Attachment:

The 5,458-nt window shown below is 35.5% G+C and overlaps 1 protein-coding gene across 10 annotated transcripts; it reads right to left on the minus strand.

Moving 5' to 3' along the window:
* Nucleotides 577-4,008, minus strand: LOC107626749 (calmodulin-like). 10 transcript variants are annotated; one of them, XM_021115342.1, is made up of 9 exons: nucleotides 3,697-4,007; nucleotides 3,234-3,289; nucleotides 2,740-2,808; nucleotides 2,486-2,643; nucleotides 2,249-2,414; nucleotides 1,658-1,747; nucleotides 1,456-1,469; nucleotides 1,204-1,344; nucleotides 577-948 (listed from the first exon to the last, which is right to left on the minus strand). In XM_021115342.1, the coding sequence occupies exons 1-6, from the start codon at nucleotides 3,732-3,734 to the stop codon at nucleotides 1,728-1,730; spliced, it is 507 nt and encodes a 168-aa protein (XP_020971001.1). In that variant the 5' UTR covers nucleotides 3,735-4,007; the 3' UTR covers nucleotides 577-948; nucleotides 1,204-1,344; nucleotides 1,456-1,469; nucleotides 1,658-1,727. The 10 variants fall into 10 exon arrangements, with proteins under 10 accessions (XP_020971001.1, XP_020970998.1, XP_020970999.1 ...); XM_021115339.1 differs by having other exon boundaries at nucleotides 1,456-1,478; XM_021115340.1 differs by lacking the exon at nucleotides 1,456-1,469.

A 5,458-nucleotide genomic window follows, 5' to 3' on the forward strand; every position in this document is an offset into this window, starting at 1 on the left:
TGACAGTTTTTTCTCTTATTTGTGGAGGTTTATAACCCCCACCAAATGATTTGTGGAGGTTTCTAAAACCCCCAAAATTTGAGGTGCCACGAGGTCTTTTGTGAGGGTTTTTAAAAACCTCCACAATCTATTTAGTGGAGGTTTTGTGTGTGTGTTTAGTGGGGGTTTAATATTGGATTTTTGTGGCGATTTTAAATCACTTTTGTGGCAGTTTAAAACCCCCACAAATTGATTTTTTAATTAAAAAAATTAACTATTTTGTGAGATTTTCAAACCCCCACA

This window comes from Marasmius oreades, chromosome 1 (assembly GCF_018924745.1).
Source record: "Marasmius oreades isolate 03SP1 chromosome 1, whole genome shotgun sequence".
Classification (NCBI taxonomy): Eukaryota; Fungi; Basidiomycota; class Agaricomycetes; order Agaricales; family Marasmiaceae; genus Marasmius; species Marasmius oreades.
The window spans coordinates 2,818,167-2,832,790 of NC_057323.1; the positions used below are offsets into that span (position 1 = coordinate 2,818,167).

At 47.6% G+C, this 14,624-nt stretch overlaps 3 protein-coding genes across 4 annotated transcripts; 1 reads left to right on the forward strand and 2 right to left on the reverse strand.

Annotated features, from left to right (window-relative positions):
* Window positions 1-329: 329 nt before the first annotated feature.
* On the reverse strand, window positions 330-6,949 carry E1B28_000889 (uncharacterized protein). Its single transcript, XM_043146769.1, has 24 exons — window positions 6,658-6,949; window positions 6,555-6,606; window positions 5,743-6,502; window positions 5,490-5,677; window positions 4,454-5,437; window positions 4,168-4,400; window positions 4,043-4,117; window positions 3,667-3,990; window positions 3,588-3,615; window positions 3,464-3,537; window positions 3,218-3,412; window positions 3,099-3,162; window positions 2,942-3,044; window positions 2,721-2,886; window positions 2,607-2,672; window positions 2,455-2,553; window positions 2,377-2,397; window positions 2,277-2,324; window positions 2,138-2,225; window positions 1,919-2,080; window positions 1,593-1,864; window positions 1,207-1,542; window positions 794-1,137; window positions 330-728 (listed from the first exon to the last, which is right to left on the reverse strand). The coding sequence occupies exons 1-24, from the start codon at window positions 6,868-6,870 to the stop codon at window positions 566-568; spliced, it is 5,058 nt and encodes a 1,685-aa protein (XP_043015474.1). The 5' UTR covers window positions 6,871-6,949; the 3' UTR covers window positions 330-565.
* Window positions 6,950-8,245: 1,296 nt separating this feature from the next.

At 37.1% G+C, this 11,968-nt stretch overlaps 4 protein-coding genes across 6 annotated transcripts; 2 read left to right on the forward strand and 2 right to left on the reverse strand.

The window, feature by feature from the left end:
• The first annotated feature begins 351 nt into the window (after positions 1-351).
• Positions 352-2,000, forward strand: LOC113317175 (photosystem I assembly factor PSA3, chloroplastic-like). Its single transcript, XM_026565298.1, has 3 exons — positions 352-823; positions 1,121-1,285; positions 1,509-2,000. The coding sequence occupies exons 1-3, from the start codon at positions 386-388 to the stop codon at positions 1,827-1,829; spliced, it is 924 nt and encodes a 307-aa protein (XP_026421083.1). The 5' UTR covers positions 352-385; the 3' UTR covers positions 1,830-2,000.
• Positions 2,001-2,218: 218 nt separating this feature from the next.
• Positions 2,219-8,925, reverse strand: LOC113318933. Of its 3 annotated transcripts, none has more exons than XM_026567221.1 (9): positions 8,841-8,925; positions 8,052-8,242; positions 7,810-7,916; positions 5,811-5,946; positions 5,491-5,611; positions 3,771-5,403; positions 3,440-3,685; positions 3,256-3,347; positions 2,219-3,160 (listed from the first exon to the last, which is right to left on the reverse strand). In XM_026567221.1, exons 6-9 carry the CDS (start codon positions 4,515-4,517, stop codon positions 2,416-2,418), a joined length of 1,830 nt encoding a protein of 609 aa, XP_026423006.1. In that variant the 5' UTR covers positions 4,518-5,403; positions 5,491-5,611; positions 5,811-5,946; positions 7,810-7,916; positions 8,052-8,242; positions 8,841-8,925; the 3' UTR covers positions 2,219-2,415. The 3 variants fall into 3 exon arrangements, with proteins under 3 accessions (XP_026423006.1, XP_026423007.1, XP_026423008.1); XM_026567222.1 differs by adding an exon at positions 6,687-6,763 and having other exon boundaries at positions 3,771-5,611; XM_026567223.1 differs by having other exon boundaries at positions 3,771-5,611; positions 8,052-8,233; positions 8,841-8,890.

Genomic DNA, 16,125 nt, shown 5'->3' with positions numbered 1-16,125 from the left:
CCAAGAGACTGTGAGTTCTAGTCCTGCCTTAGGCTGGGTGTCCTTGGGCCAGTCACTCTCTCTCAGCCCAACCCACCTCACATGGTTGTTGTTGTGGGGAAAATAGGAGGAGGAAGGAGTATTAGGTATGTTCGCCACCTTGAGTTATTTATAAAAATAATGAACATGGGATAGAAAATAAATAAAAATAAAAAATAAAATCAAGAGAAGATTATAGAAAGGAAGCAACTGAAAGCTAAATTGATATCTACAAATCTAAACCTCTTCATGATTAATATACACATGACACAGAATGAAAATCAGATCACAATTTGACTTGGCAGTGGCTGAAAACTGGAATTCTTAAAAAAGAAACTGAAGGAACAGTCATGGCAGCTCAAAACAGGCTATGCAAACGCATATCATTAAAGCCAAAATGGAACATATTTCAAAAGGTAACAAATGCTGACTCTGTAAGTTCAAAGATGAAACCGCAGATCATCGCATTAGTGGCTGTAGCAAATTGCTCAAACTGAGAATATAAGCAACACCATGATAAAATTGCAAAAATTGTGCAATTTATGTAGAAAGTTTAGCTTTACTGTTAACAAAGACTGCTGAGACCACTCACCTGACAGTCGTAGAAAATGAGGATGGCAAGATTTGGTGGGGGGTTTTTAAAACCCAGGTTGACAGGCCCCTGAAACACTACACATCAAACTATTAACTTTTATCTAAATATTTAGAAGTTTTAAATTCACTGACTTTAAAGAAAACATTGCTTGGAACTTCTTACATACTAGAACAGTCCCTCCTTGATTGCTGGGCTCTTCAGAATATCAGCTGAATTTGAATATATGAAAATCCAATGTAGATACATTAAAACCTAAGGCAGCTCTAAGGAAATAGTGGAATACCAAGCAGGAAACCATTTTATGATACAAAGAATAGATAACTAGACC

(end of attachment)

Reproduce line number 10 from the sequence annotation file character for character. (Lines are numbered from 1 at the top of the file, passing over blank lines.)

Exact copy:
At 47.6% G+C, this 14,624-nt stretch overlaps 3 protein-coding genes across 4 annotated transcripts; 1 reads left to right on the forward strand and 2 right to left on the reverse strand.